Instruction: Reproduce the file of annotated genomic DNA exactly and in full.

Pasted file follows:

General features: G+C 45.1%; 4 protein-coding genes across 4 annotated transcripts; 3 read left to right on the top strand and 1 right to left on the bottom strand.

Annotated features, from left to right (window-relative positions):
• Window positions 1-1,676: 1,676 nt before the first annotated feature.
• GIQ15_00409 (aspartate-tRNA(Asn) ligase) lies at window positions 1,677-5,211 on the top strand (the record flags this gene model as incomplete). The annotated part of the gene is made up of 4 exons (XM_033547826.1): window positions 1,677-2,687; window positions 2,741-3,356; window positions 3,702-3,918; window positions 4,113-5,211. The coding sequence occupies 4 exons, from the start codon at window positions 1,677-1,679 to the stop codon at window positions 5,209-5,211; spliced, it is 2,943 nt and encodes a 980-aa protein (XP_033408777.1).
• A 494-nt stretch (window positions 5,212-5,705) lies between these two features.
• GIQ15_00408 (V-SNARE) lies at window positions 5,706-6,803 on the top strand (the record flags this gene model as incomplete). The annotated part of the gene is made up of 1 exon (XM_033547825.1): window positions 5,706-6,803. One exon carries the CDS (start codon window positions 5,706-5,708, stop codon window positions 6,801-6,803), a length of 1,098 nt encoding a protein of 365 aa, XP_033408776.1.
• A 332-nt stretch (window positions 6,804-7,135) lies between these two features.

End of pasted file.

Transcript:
General features: G+C 45.1%; 4 protein-coding genes across 4 annotated transcripts; 3 read left to right on the top strand and 1 right to left on the bottom strand.

Annotated features, from left to right (window-relative positions):
• Window positions 1-1,676: 1,676 nt before the first annotated feature.
• GIQ15_00409 (aspartate-tRNA(Asn) ligase) lies at window positions 1,677-5,211 on the top strand (the record flags this gene model as incomplete). The annotated part of the gene is made up of 4 exons (XM_033547826.1): window positions 1,677-2,687; window positions 2,741-3,356; window positions 3,702-3,918; window positions 4,113-5,211. The coding sequence occupies 4 exons, from the start codon at window positions 1,677-1,679 to the stop codon at window positions 5,209-5,211; spliced, it is 2,943 nt and encodes a 980-aa protein (XP_033408777.1).
• A 494-nt stretch (window positions 5,212-5,705) lies between these two features.
• GIQ15_00408 (V-SNARE) lies at window positions 5,706-6,803 on the top strand (the record flags this gene model as incomplete). The annotated part of the gene is made up of 1 exon (XM_033547825.1): window positions 5,706-6,803. One exon carries the CDS (start codon window positions 5,706-5,708, stop codon window positions 6,801-6,803), a length of 1,098 nt encoding a protein of 365 aa, XP_033408776.1.
• A 332-nt stretch (window positions 6,804-7,135) lies between these two features.